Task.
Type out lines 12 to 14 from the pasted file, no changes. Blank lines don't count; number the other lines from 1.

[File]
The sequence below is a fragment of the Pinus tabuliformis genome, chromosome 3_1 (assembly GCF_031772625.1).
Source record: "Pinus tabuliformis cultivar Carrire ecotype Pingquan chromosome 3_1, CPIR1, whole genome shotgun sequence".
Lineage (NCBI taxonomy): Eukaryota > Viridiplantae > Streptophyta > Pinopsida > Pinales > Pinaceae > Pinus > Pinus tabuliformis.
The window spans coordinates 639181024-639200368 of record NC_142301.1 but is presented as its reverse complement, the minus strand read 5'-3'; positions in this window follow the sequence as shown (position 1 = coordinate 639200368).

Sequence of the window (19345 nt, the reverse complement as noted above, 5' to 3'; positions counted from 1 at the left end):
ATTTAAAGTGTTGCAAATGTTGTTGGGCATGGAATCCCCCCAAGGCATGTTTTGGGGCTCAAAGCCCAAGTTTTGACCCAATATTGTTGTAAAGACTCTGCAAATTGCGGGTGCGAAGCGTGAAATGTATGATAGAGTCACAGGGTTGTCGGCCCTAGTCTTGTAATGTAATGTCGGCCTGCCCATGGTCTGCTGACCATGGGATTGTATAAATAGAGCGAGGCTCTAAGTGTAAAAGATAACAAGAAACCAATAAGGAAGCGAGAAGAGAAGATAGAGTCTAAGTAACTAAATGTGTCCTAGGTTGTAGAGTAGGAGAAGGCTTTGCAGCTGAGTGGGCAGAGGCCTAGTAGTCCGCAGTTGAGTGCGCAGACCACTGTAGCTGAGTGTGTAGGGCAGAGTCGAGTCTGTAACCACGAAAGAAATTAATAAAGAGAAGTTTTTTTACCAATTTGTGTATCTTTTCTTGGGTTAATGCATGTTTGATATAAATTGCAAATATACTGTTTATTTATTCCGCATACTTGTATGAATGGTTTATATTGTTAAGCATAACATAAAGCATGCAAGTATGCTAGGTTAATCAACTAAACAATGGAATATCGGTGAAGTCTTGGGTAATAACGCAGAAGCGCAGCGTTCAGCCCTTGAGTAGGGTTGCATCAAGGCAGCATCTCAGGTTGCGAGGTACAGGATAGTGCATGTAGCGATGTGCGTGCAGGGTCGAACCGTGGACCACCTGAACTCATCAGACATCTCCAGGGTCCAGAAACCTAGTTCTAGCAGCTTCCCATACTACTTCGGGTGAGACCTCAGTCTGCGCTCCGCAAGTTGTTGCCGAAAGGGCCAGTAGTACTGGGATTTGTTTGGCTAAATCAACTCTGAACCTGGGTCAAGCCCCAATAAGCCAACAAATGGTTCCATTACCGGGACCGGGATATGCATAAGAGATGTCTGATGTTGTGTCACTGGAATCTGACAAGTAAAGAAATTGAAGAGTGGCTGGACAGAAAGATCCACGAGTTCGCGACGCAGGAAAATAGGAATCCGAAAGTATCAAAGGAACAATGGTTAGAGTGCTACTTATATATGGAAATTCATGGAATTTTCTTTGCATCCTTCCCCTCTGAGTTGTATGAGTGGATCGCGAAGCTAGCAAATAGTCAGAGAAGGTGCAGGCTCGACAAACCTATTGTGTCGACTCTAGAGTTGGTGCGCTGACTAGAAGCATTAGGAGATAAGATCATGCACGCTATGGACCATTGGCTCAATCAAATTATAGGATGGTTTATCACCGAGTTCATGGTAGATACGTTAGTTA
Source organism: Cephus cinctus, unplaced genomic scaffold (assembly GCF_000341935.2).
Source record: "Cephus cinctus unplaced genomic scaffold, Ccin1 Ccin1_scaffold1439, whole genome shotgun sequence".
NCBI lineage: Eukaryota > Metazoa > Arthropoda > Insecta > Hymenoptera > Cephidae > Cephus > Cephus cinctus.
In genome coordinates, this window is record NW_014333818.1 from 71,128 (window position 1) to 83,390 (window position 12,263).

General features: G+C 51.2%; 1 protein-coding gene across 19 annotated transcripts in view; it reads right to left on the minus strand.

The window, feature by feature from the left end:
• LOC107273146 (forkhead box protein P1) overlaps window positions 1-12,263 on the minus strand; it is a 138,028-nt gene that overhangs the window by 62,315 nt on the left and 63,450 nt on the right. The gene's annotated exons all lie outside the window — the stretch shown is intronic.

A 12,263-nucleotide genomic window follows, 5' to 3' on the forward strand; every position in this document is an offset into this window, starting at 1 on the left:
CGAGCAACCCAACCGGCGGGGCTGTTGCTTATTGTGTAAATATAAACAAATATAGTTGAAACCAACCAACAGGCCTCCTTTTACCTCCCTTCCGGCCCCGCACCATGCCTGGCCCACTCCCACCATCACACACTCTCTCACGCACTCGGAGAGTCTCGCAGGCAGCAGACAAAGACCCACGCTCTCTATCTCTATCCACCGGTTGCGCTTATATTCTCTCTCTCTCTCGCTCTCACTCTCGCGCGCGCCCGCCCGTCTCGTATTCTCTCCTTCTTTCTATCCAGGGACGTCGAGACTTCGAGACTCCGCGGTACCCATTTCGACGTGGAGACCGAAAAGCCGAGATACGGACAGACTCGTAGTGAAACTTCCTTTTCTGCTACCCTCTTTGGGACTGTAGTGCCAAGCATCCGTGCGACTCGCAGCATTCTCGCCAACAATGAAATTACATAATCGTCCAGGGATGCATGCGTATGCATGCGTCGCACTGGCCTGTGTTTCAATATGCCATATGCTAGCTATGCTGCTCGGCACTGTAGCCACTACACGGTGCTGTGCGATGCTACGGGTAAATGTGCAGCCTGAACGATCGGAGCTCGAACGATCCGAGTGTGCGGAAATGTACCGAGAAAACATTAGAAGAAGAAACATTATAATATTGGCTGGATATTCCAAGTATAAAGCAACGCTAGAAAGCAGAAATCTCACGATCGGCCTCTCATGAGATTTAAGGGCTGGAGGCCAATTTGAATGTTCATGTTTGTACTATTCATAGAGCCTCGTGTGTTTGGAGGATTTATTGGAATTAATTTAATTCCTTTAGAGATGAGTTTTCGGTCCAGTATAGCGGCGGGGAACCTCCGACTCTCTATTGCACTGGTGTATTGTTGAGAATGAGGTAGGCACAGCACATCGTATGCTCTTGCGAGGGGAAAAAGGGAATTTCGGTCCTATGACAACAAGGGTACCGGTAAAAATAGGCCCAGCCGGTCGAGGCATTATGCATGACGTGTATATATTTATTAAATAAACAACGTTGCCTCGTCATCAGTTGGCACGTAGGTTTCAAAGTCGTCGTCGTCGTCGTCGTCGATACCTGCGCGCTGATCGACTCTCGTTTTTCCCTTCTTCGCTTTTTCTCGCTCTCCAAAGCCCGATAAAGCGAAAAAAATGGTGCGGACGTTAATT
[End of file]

The window, feature by feature from the left end:
• LOC107273146 (forkhead box protein P1) overlaps window positions 1-12,263 on the minus strand; it is a 138,028-nt gene that overhangs the window by 62,315 nt on the left and 63,450 nt on the right. The gene's annotated exons all lie outside the window — the stretch shown is intronic.

A 12,263-nucleotide genomic window follows, 5' to 3' on the forward strand; every position in this document is an offset into this window, starting at 1 on the left: